XU Talks Discusses Sex and Relationships for Sexual Health Awareness Month

By Skylar Stephens

On average, about 1.7 million sexually transmitted infections will be acquired by Americans in September, according to The Centers for Disease Control and Prevention. September is also Sexual Health Awareness Month, where experts spread awareness about well-being in relation to sexuality. During September, many colleges take the time to educate students about sexual health on campus. College students often partake in sexual activity without knowledge about sexual health, putting themselves at risk. A 2021 study by The Journal of Sex Research has found that high sex drive in college students is directly linked to mental health issues.

“Your mental and social status influence your sexual activity. If you’re not in a good mental or social space, you might let anyone in,” said Tyra Toston Gross, an assistant professor of public health sciences at Xavier University of Louisiana.

Tyra Toston Gross, Syria Jackson, and Dr. Courtney Washington talk to Xavier students about sex and relationships.

Gross joined other speakers for XU Talks on Sexual Health to discuss sex and relationships. Violence Prevention Education and Advocacy, the Office of Inclusion and Social Justice, and Title IX hosted this event in Xavier’s Civic Center on Sept. 16. Students were provided with informational pamphlets, contraceptives, and direction about sexual advocacy.

Some sexual health issues, such as transmission of infection, can be avoided by having discussions beforehand. According to a 2020 survey by Durex, about one third of adults that have sex regularly don’t like to discuss the subject with their partners. Young adults misperceive their susceptibility to STIs which influences unhealthy decisions pertaining to sexual behavior, like the decision to not have a conversation with a partner. According to a 2021 Title IX investigation at the University of North Georgia, most college students said they have a hard time identifying unhealthy behaviors in a relationship.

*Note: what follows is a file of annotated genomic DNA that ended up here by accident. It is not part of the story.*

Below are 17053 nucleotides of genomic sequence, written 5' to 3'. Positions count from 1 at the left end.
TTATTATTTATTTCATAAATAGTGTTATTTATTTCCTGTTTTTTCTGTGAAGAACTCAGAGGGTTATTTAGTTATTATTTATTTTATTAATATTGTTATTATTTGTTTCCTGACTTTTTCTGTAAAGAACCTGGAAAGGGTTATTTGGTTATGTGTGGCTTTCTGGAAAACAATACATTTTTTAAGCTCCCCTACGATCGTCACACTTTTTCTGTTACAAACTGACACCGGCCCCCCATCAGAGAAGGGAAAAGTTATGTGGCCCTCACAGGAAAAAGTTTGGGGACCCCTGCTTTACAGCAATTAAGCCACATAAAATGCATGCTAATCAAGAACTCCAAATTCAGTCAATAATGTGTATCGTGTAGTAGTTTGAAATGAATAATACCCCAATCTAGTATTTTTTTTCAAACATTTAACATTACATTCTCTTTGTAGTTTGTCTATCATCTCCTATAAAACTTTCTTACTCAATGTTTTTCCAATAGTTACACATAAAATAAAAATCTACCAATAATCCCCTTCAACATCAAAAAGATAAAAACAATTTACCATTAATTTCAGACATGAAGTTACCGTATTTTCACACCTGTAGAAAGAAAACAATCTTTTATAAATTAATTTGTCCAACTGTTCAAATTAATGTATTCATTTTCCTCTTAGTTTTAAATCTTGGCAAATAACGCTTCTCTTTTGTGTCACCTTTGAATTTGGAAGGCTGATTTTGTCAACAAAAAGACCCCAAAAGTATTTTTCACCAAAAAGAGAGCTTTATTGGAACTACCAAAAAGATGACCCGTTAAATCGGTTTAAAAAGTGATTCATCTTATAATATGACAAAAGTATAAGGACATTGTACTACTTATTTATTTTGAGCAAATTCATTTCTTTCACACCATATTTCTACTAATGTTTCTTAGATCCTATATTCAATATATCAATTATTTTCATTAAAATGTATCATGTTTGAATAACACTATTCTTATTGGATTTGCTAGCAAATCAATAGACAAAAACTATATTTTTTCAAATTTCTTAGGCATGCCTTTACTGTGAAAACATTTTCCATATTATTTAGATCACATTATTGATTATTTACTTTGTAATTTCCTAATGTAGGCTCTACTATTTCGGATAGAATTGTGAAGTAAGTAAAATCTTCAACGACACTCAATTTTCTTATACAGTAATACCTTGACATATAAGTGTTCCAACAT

“We know what a healthy relationship looks like from the outside but when we’re in one, it’s hard to identify,” Gross said.

Kerri Alexander, Title IX Coordinator, speaks at the discussion during Sexual Health Awareness Month

College students are at an emerging adulthood stage where they have more responsibilities than before college but fewer responsibilities than what they will have postgraduation. This is an identity forming period of students’ lives and changing personalities and moods play a role in why students have trouble maintaining healthy relationships.

“If you’re not whole in every aspect of your life, how could you be an asset to someone else?” asked Syria Jackson, a public health prevention specialist and counselor.

During the discussion, the speakers emphasized how unhealthy relationships and poor sexual health are direct results of one another. They encouraged students to become comfortable with themselves so they can form healthy relationships and create the safest sexual environment that they can for themselves.

“Once you understand what your values are, no one can force you into something that you’re not comfortable with,” said family medicine physician, Dr. Courtney Washington.

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